Each year Full Disclosure surveys leading companies active in the whole life insurance marketplace. All data is current as of February 1, 2010, a period by which most insurers have declared their current dividend scales for the year.
This report features 29 policies, two more than last year. All of them are participating (dividend-paying), with the exception of a few guaranteed policies (see footnotes for details). Sections of this excerpt from our study cover current and guaranteed illustrated values, the industry’s only actual historical performance analysis, policy retirement income illustrations, and a narrative detailing what each policy’s fundamental design objectives are.
Current illustrated values are based on a $250,000 policy for a male age 40. The class specified is best nonsmoker as long as the class represents at least 15% of issued policies. Illustrations are divided between all base (100% whole life coverage) and policies blended with 50% term. Blending policies in this fashion allows a lower premium outlay while retaining a responsible level of all base coverage to cushion any adverse changes in dividend scales. It can also provide a level of flexibility for further paid-up additions if required.
The internal rate of return is applied to current cash values and death benefits measured at 30 years. The IRR of the death benefit in the early years of a policy is very high because of the few premiums paid. The IRR of cash values rise over time, as the IRR for the death benefit fall. A careful analysis of the IRR measurements indicates which policies are designed (in an illustration at least) to build current cash values, guaranteed cash values or death benefits. It is good way to measure policies that have dissimilar annual premiums, such as whole life, but its downside is that it favors policies with large premiums due to economies of scale. Pay careful attention to the footnotes for this section, because not all policies are participating nor do they all have a long premium paying period.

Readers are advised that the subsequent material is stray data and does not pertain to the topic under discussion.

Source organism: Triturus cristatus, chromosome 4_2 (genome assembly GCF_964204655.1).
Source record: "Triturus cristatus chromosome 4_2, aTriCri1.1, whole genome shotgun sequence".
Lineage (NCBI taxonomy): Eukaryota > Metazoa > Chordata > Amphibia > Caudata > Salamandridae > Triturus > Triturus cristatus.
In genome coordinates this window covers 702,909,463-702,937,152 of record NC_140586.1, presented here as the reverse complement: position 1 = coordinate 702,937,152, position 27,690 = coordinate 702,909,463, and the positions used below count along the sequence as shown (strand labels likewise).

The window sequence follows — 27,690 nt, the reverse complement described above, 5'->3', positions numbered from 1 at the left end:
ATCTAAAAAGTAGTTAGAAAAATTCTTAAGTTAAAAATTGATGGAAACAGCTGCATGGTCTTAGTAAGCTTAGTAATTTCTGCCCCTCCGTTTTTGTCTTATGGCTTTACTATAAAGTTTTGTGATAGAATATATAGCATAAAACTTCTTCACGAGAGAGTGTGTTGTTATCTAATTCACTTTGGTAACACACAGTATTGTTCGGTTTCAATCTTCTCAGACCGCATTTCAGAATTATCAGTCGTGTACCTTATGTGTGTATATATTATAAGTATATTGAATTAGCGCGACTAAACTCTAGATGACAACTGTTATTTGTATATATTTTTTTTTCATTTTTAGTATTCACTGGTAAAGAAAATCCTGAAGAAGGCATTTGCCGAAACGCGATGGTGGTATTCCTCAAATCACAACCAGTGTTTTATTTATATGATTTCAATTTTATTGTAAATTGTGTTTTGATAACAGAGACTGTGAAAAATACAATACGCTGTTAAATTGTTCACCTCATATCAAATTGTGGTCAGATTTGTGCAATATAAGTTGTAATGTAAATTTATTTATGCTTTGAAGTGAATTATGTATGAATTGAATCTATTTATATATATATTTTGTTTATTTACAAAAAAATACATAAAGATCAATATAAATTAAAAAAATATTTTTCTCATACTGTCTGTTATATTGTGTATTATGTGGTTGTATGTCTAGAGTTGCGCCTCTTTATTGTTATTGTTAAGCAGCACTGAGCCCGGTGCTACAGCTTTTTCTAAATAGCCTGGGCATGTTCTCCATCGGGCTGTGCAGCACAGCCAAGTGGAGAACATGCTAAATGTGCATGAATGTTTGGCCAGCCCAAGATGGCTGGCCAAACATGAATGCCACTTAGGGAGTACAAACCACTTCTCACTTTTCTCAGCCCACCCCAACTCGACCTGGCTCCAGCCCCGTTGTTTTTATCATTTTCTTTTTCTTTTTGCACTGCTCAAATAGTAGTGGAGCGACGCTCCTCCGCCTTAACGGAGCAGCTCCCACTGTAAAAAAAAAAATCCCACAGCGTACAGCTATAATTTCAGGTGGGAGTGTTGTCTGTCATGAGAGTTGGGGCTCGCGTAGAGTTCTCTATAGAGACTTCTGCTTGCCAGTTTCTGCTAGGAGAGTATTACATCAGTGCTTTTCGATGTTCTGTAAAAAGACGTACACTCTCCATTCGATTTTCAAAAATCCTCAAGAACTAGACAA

The historical performance charts are based upon a male, age 45 (we chose age 55 for the last whole life excerpt) who purchased a participating policy 10 or 20 years ago. We look at the illustrated and actual performance two ways. The first shows policy dividends measured as cash- out of the policy. Here, the interest-adjusted payment and cost indices are applied on the actual performance of the policy and on the cash values illustrated 10 and 20 years ago. The indices show how plans with dissimilar premiums actually performed versus how they were initially illustrated. A lower number index is better, but beware of how much premium each policy commands annually, because policies with higher premiums tend to have better performance.
In reality, policies are usually not illustrated with cash dividends being paid to the policyholder, but rather with dividends going to paid-up additions, little slices of whole life that in turn develop their own dividends, thus enhancing policy values and death benefits. Here again, we use IRR measurements on these values to accommodate both the additional paid-up amounts as well as dissimilar premiums between policies.